After this incident, our patient underwent an upper gastrointestinal X-ray study with contrast, which suggested a gallbladder-duodenal fistula (Figure 2). A second drain was then placed to remove the rest of the fluid present in the presumed abscess area.
Our patient then experienced massive upper gastrointestinal bleeding necessitating immediate surgical intervention. An exploratory laparotomy was performed, which showed a tumor involving the gallbladder with invasion of adjacent structures, acute and chronic cholecystitis with cholelithiasis and choledochoduodenal fistula. The tumor was later confirmed to be an adenocarcinoma. Because of the extent of the disease, a partial cholecystectomy was performed with drainage of the duodenal stump, lysis of adhesions and loop gastrojejunostomy.
Our patient developed respiratory failure following surgery, was intubated, and placed on ventilatory support. After several days on mechanical ventilation, she was taken off ventilation at her family's request, and died.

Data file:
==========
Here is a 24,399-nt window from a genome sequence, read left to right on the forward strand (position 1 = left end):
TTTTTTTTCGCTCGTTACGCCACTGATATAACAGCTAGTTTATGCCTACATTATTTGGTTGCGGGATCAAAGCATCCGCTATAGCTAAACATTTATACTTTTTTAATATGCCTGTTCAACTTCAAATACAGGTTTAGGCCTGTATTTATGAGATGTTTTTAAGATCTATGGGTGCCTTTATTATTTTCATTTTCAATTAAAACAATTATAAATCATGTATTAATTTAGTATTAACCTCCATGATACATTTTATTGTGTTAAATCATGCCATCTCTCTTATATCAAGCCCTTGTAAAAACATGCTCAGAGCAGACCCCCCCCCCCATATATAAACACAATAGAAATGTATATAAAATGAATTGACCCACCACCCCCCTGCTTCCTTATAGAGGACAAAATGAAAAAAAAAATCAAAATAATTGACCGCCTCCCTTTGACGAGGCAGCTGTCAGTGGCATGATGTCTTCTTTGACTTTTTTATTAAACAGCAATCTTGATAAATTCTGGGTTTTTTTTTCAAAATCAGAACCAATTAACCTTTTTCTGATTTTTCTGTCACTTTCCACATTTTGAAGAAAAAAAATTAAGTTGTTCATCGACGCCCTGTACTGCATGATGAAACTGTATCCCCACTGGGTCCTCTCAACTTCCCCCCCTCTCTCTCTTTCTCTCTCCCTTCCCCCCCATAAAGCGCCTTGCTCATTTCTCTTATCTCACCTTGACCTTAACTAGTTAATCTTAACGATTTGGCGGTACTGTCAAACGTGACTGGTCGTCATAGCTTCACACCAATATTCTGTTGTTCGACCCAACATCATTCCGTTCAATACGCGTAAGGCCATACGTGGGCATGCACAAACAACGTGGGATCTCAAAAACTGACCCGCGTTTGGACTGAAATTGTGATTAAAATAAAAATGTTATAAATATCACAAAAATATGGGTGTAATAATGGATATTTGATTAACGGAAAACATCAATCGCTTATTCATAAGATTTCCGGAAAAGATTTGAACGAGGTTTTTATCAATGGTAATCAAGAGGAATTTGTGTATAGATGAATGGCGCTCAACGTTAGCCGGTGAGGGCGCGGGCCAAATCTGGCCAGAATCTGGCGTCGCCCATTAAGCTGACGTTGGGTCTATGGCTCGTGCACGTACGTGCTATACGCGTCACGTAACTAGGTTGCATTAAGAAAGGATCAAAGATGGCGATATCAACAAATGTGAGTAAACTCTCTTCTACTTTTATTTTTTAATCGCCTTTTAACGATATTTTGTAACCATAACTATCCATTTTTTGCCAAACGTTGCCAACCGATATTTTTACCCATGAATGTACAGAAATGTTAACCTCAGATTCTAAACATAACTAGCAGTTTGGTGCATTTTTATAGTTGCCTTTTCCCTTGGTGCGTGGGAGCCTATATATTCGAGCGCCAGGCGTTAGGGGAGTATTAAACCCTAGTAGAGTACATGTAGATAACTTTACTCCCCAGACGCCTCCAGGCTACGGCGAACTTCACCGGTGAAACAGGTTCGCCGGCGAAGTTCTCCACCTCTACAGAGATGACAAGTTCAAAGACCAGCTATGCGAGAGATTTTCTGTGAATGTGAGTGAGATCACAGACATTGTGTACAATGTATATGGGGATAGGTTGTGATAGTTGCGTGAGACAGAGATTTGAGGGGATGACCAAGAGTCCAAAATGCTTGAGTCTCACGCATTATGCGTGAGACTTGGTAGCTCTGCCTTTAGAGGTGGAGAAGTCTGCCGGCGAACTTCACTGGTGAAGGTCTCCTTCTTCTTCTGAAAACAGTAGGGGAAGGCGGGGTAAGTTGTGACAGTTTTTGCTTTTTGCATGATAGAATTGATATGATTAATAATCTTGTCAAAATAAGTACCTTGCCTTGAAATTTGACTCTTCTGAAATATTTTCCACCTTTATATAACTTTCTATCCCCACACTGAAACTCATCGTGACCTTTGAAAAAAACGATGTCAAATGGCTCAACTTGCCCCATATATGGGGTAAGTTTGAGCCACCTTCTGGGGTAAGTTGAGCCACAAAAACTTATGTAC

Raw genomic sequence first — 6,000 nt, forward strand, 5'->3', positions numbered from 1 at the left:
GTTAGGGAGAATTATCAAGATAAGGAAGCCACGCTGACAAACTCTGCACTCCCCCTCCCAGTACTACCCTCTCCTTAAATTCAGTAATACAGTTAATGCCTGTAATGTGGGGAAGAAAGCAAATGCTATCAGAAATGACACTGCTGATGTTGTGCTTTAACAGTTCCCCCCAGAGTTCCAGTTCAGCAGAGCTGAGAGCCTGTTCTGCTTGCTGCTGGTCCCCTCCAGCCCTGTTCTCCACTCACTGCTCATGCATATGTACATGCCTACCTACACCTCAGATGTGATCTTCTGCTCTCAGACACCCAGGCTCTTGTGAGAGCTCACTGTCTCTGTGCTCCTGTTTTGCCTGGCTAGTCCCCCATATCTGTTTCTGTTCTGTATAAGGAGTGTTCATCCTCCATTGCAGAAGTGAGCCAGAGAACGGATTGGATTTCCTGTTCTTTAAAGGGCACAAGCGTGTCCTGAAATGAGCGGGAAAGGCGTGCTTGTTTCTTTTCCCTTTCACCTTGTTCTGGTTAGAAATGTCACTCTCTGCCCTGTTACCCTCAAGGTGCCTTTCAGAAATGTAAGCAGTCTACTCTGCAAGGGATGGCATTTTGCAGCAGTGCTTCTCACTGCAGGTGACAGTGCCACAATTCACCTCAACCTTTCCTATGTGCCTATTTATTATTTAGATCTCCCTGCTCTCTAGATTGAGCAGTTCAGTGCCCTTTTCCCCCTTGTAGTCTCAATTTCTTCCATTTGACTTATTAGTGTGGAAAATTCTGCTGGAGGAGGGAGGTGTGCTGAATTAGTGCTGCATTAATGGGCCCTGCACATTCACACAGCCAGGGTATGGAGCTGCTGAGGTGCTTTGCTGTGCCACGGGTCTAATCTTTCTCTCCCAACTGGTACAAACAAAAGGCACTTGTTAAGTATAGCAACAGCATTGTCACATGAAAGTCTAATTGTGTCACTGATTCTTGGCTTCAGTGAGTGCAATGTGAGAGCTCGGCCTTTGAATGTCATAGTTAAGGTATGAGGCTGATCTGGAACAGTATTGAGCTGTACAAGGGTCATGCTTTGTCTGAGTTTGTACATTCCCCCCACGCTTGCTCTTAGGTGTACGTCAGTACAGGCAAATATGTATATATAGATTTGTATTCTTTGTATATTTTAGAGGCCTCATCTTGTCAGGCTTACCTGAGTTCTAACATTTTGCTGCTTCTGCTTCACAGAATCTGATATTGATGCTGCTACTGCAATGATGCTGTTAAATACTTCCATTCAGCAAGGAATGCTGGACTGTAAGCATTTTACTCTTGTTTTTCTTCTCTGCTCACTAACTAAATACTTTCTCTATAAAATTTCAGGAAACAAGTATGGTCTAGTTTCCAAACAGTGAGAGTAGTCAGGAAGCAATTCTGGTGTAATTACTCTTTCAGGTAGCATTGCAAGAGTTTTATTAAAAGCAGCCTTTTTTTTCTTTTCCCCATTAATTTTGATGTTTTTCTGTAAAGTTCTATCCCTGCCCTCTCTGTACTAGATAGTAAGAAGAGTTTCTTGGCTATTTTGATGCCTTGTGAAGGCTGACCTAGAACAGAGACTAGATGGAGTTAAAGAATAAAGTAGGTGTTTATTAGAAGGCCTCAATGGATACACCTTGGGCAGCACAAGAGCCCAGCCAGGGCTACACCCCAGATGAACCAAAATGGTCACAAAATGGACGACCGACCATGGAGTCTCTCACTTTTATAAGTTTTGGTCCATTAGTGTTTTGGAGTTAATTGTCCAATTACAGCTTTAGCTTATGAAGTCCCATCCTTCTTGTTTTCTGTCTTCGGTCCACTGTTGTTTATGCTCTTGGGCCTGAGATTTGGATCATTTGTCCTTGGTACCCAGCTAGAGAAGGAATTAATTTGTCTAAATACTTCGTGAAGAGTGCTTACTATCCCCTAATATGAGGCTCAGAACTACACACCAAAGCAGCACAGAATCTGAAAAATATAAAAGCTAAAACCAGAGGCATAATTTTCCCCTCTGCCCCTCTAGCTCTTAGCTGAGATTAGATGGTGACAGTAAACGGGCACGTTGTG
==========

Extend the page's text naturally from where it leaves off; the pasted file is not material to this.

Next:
Biliary tract fistulas are rare entities categorized into spontaneous and post-operative types. Spontaneous biliary-enteric fistulas are produced by gallstones (90%), peptic ulcer disease (6%) and malignancy or trauma (4%). The most common communication is cholecystoduodenal (61% to 77%), followed by cholecystocolonic (14% to 17%) and cholecystogastric (6%) .
A long-standing history of biliary stones (84 months average), recurrent biliary tract infections (93.8% of cases), and the presence of common bile duct (CBD) stones (88.9%) are factors relevant to the formation of a choledochoduodenal fistula (CDF) when seen with cholelithiasis . Previous biliary surgery is a lesser contributing factor.